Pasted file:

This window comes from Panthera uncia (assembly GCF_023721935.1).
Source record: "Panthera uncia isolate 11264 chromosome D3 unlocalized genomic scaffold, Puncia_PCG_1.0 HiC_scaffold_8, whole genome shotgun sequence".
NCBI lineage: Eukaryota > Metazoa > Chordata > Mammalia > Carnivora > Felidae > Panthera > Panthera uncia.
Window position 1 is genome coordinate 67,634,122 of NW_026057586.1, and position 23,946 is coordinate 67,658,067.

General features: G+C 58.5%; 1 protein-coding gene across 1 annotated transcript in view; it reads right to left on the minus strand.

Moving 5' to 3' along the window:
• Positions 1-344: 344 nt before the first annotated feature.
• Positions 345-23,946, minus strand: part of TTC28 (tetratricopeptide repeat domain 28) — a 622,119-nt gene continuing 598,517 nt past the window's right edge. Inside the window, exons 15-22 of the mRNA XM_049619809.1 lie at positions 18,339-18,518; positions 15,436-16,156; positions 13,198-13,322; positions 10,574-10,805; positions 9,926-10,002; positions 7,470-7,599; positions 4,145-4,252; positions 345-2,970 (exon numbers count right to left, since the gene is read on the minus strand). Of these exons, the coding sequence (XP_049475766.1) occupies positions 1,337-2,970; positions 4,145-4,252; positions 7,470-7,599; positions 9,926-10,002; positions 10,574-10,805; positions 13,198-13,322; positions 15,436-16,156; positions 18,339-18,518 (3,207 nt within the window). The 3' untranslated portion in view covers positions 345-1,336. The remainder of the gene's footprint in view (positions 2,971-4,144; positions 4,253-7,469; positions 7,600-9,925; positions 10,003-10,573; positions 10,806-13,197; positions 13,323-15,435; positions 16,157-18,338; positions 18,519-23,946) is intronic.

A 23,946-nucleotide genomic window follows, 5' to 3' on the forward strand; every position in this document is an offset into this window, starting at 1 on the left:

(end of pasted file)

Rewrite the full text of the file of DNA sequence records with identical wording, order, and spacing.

This window comes from Panthera uncia (assembly GCF_023721935.1).
Source record: "Panthera uncia isolate 11264 chromosome D3 unlocalized genomic scaffold, Puncia_PCG_1.0 HiC_scaffold_8, whole genome shotgun sequence".
NCBI lineage: Eukaryota > Metazoa > Chordata > Mammalia > Carnivora > Felidae > Panthera > Panthera uncia.
Window position 1 is genome coordinate 67,634,122 of NW_026057586.1, and position 23,946 is coordinate 67,658,067.

General features: G+C 58.5%; 1 protein-coding gene across 1 annotated transcript in view; it reads right to left on the minus strand.

Moving 5' to 3' along the window:
• Positions 1-344: 344 nt before the first annotated feature.
• Positions 345-23,946, minus strand: part of TTC28 (tetratricopeptide repeat domain 28) — a 622,119-nt gene continuing 598,517 nt past the window's right edge. Inside the window, exons 15-22 of the mRNA XM_049619809.1 lie at positions 18,339-18,518; positions 15,436-16,156; positions 13,198-13,322; positions 10,574-10,805; positions 9,926-10,002; positions 7,470-7,599; positions 4,145-4,252; positions 345-2,970 (exon numbers count right to left, since the gene is read on the minus strand). Of these exons, the coding sequence (XP_049475766.1) occupies positions 1,337-2,970; positions 4,145-4,252; positions 7,470-7,599; positions 9,926-10,002; positions 10,574-10,805; positions 13,198-13,322; positions 15,436-16,156; positions 18,339-18,518 (3,207 nt within the window). The 3' untranslated portion in view covers positions 345-1,336. The remainder of the gene's footprint in view (positions 2,971-4,144; positions 4,253-7,469; positions 7,600-9,925; positions 10,003-10,573; positions 10,806-13,197; positions 13,323-15,435; positions 16,157-18,338; positions 18,519-23,946) is intronic.

A 23,946-nucleotide genomic window follows, 5' to 3' on the forward strand; every position in this document is an offset into this window, starting at 1 on the left: